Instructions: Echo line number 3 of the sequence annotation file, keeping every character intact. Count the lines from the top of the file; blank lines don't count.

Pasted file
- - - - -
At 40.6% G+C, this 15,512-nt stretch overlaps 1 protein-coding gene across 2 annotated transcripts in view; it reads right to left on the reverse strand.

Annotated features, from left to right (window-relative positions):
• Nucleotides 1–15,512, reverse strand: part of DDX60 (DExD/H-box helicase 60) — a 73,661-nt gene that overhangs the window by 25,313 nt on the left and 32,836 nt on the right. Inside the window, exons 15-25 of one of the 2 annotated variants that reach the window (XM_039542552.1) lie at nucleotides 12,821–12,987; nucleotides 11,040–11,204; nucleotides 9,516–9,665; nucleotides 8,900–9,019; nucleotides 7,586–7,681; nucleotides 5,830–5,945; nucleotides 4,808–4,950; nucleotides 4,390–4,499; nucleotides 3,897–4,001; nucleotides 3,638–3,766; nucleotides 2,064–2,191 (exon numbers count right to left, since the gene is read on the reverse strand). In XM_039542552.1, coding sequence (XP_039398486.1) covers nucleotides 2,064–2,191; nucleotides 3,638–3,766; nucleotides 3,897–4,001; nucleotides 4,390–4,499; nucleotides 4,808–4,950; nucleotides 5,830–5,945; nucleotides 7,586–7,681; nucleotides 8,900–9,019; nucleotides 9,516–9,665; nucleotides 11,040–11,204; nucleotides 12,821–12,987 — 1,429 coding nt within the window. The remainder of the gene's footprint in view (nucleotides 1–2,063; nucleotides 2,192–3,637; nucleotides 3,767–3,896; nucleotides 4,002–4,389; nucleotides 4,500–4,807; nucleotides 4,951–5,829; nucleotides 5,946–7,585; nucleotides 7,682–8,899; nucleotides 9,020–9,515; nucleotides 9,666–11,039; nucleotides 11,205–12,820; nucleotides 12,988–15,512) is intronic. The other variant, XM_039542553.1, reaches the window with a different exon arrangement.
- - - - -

• Nucleotides 1–15,512, reverse strand: part of DDX60 (DExD/H-box helicase 60) — a 73,661-nt gene that overhangs the window by 25,313 nt on the left and 32,836 nt on the right. Inside the window, exons 15-25 of one of the 2 annotated variants that reach the window (XM_039542552.1) lie at nucleotides 12,821–12,987; nucleotides 11,040–11,204; nucleotides 9,516–9,665; nucleotides 8,900–9,019; nucleotides 7,586–7,681; nucleotides 5,830–5,945; nucleotides 4,808–4,950; nucleotides 4,390–4,499; nucleotides 3,897–4,001; nucleotides 3,638–3,766; nucleotides 2,064–2,191 (exon numbers count right to left, since the gene is read on the reverse strand). In XM_039542552.1, coding sequence (XP_039398486.1) covers nucleotides 2,064–2,191; nucleotides 3,638–3,766; nucleotides 3,897–4,001; nucleotides 4,390–4,499; nucleotides 4,808–4,950; nucleotides 5,830–5,945; nucleotides 7,586–7,681; nucleotides 8,900–9,019; nucleotides 9,516–9,665; nucleotides 11,040–11,204; nucleotides 12,821–12,987 — 1,429 coding nt within the window. The remainder of the gene's footprint in view (nucleotides 1–2,063; nucleotides 2,192–3,637; nucleotides 3,767–3,896; nucleotides 4,002–4,389; nucleotides 4,500–4,807; nucleotides 4,951–5,829; nucleotides 5,946–7,585; nucleotides 7,682–8,899; nucleotides 9,020–9,515; nucleotides 9,666–11,039; nucleotides 11,205–12,820; nucleotides 12,988–15,512) is intronic. The other variant, XM_039542553.1, reaches the window with a different exon arrangement.